4 min read • viewpoint

Pharmacovigilance literature review in the age of precision medicine

Injecting technology solutions into the literature-review Process

By Ben Enejo, Emmanuel Aisabokhae

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Over the years, pharmacovigilance (PV) processes have involved PV professionals manually going through high volumes of data to identify, assess and report adverse event (AE) information. This set-up will face increasing challenges, as more and more work needs to be done in fixed amounts of time. The options for addressing the challenges can either be labor intensive or technology enabled. Technology-enabled processes have the advantage of being sustainable over time, with the added benefit of potential savings in time and costs.

Within PV, scientific and medical literature review lends itself to the introduction of natural-language-understanding technology due to the orderliness of the data and the low ratio of AE information found to volume of journal articles reviewed. A simple, three-step approach has been developed to speedily and accurately search through journal articles to identify the ones with reportable AE information using a technology solution. An initial test of the technology solution showed that this new approach could pick up all AE terms with no false-negative results and go on to deliver further benefits.

Addressing the growing PV burden

In 1796, Edward Jenner, a local doctor in Gloucestershire, tested the theory that milkmaids did not get smallpox (a potentially fatal disease) because they had suffered from cowpox (a much milder disease). He put pus from a cowpox postule into an incision in the arm of an eight-year old boy. He went on to carry out the same experiment on other people and submitted his results to the Royal Society. This experiment was the basis of vaccination, a cornerstone of modern healthcare.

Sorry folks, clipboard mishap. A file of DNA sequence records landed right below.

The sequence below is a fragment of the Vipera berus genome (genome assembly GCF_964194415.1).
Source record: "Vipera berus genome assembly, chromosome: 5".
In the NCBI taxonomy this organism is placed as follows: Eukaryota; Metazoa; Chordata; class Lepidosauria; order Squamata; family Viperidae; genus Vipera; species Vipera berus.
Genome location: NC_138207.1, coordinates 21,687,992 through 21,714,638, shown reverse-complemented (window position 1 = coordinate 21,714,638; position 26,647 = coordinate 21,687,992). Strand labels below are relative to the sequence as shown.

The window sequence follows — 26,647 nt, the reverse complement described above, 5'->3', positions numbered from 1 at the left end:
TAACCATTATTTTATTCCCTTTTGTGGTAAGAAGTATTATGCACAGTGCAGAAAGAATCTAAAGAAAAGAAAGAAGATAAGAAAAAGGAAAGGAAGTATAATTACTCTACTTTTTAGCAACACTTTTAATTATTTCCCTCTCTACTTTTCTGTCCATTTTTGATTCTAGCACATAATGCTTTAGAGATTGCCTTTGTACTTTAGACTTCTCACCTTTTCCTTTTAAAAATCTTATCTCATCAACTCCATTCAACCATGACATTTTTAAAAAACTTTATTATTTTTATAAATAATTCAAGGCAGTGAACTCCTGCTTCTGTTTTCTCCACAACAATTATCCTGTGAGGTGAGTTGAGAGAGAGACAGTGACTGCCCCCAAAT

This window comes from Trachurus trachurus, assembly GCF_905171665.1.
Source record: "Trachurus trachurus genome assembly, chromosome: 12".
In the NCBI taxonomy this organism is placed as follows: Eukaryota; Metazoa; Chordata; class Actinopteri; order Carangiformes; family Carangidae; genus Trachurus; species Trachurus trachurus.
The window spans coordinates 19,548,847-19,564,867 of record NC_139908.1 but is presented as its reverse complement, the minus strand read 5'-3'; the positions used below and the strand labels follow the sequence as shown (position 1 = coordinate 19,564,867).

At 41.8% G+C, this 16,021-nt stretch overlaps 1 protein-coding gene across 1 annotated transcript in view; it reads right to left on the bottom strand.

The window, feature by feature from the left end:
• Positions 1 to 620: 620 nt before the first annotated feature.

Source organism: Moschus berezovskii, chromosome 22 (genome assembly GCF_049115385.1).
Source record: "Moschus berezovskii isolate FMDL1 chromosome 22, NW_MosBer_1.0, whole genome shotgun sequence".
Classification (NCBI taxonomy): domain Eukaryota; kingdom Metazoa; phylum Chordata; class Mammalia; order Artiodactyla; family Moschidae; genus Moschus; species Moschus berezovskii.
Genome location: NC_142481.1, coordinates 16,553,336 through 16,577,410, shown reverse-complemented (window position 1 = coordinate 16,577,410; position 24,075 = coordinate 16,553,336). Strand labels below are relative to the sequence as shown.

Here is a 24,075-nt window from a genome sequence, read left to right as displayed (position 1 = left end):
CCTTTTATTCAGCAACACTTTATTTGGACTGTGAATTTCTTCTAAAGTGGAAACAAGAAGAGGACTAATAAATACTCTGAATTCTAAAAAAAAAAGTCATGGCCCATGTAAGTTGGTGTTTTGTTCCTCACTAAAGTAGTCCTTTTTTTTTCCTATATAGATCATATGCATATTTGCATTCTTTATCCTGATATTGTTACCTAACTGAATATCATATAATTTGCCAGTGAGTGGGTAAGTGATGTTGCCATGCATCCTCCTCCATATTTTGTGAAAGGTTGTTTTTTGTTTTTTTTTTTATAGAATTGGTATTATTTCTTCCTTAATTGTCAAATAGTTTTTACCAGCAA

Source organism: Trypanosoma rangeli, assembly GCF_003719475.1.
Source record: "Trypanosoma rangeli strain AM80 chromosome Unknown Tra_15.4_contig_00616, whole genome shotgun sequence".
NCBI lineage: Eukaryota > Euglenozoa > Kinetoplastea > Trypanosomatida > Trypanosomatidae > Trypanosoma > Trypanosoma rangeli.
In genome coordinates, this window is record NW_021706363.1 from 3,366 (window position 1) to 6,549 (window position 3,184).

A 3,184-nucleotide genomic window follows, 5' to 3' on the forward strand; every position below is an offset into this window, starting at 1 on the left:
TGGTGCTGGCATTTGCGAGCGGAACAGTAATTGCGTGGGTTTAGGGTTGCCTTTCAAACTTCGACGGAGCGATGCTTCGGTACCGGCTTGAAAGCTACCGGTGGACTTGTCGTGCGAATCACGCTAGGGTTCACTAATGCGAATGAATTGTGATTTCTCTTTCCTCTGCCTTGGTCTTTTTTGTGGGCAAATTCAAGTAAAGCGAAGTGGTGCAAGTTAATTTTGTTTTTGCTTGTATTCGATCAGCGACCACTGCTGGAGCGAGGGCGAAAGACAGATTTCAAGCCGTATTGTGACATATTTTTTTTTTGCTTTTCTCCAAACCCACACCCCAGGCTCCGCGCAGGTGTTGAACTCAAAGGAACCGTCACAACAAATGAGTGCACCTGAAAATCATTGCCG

Thankfully, things have evolved considerably over the years from a patient-safety perspective. Although researchers all around the world continue to test medical theories to discover new ways of treating diseases, robust pharmacovigilance (PV) now exists to make sure the public is safeguarded both at clinical trials and after the medication has been given marketing authorization. Pharmacovigilance is defined as “the science and activities relating to the detection, assessment, understanding and prevention of adverse events (AEs) or any other drug-related problem”1. Traditional sources of reported AEs are clinical trials, spontaneous reports from health professionals or patients, and literature reviews of scientific and medical publications. PV functions have the responsibility to collate, evaluate and report adverse events to healthcare regulators.

It is generally accepted that many AEs are not reported. A systematic review of published data from 37 studies worldwide found the median under-reporting rate of adverse events to be 94 percent in spontaneous-reporting systems2. As patients become more empowered and avenues such as social media are increasingly used to discuss responses to medication, we should expect increases in the reporting of adverse events. This means the burden on PV departments will increase, while their regulatory obligated reporting timelines are unlikely to change.

In response to the increasing AE-reporting burden, PV organizations can take a number of approaches to meet their obligations: (i) increase the workload on existing PV staff, (ii) increase the resourcing of the PV department (directly or via outsourcing), or (iii) employ smart working approaches enabled by technology. Of the options above, (i) and (ii) are not sustainable in the long term. That leaves the technology-enabled option, which is often discussed, but has not been explored to any reasonable extent. Injecting technology into the PV process will potentially offer significant benefits over labor-intensive approaches.

PV literature review: a starting point for technologyenabled approaches

In searching for a “beach head” in PV for technology to demonstrate its capabilities, literature review of scientific and medical publications is a good starting point. A PV literature report review involves monitoring a set of journals at least once a week as mandated by regulation to see if any reportable AEs can be identified for a particular drug. This area of PV lends itself to the involvement of technology for a number of reasons; firstly, the articles are written by professionals using standard medical
terminology. Secondly, the articles exist in text format and are therefore relatively easy to search. Thirdly, the ratio of AEs found
to volume of articles reviewed is very low. These factors make it possible for technology-enabled approaches to show significant
benefits in the review of literature reports.

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